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Thread: Using Electric Drill for raising/lowering Glen Martin Tower with Hazer

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  1. #1
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    Default Using Electric Drill for raising/lowering Glen Martin Tower with Hazer

    Someone told me you can use an electric drill to raise and lower the hazer on the Glen Martin Tower...can't seem to find that info or how to interface..etc.

  2. #2

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    I have never heard that about them, but you can use a drill to raise/lower an Aluma-Tower.




    Quote Originally Posted by W0BKR View Post
    Someone told me you can use an electric drill to raise and lower the hazer on the Glen Martin Tower...can't seem to find that info or how to interface..etc.

  3. #3

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    I have not seen it, but I would consider replacing the hand crank with a half-inch drill - that would probably have enough oof, although it might get a bit warm.

    Of course, it might be handy to mark the end of the cable at both ends with spots of orange paint so that you don't overshoot and overtension something.

    Of course, if you want to use this to overpower a binding hazer, it's probably not a great idea.
    This Space Intentionally Left Blank

  4. #4

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    Just a thought - some popup camper owners use a drill to raise/lower their popup tops which are often 2-400 pounds with an air conditioner sitting on top of them. A Socket Genie is the adaptor of choice but other options may be better.

    I've never seen a tower in person much less raised it with a drill but I hope that's some help to you.

  5. #5
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    Quote Originally Posted by KK4HBK View Post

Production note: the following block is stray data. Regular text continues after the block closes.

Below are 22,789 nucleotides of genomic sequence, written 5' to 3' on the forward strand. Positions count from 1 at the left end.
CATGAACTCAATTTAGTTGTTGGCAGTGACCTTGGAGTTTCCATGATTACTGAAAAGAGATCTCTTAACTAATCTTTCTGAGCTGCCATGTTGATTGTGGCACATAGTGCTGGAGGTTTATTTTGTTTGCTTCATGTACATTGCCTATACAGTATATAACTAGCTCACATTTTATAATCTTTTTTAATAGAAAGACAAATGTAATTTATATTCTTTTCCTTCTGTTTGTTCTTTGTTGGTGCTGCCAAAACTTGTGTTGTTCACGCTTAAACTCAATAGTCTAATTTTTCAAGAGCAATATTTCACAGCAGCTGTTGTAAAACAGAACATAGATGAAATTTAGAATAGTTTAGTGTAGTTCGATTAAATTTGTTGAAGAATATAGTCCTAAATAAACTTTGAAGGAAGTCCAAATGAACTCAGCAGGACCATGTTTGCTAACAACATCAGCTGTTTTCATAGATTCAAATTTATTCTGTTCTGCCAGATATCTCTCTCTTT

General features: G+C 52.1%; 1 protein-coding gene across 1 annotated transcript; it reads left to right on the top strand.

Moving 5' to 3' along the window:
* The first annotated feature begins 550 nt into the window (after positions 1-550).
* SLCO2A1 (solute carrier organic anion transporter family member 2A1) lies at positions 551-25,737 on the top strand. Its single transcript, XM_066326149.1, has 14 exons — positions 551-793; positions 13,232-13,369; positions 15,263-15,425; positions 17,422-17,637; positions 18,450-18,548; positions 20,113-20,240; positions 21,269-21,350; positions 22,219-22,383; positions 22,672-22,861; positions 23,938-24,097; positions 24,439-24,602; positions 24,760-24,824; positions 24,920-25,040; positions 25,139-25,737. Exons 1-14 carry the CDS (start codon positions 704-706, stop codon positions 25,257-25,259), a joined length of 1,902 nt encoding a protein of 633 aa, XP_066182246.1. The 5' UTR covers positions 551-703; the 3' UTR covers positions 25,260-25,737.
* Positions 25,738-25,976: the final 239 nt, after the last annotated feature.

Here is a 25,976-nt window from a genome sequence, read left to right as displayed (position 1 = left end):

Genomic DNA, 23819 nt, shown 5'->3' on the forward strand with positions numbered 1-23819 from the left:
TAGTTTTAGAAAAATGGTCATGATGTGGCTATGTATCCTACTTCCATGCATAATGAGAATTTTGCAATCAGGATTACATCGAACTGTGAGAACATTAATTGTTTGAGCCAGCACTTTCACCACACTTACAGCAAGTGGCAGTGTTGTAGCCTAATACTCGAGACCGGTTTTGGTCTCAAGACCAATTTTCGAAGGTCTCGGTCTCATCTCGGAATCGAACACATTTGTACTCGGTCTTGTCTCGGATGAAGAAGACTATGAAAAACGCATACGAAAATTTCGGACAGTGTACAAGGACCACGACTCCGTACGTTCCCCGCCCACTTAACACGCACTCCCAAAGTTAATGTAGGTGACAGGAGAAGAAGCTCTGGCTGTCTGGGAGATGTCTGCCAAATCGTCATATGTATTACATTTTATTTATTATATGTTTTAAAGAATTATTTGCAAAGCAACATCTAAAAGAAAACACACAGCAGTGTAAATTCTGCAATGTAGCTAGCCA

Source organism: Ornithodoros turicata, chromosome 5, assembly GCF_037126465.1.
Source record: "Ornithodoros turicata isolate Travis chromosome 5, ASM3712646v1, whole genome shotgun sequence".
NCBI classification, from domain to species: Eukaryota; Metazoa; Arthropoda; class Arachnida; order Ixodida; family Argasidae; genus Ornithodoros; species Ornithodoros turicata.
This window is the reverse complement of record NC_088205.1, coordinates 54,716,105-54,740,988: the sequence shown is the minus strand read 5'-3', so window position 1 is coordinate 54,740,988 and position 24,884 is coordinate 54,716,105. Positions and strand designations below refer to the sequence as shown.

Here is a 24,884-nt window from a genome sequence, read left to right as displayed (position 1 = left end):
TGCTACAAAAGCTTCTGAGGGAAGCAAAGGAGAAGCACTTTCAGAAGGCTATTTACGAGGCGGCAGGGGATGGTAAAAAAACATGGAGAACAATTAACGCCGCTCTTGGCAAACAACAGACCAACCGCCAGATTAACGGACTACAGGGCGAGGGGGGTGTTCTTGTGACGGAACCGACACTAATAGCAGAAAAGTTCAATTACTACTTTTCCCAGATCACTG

Just a thought - some popup camper owners use a drill to raise/lower their popup tops which are often 2-400 pounds with an air conditioner sitting on top of them..
    But seriously folks, the physics here simply doesn't work unless you are in a cartoon involving the Roadrunner and Wile E. Coyote. A cordless Black and Decker drill ain't going to lift no tower or even a pop up camper with a 170 lb. air conditioner on top of it anytime soon.
    73 de Charles - KC8VWM
    North American QRP CW Club #3159, SKCC# 5752

  6. #6

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    Quote Originally Posted by KC8VWM View Post
    But seriously folks, the physics here simply doesn't work unless you are in a cartoon involving the Roadrunner and Wile E. Coyote. A cordless Black and Decker drill ain't going to lift no tower or even a pop up camper with a 170 lb. air conditioner on top of it anytime soon.
    Many years ago, I used either a 1/2-inch or 3/4-inch heavy duty drill to raise and lower a 70 foot tubular steel tower, and also to tilt it up from horizontal. It worked great. The keys to success are a high ratio reduction gearbox, the state of Hazer friction (including factors such as dirt, corrosion, pulley lubrication, and temperature), and a quality 120V or 240V drill on a short cord (pulling lots of Amps). One UP or DOWN operation took at least 5 minutes of continuous effort, but it sure beat the armstrong method! A shaft coupler (interface) may be something you find on QRZ or other ham sites, but I'd guess you'll need to take dimensions to a machine shop, and have one fabricated. They won't be hanging on a hook at a hardware store. 73, Gary
    Last edited by NM7G; 11-04-2012 at 06:48 AM. Reason: typo

  7. #7
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    Default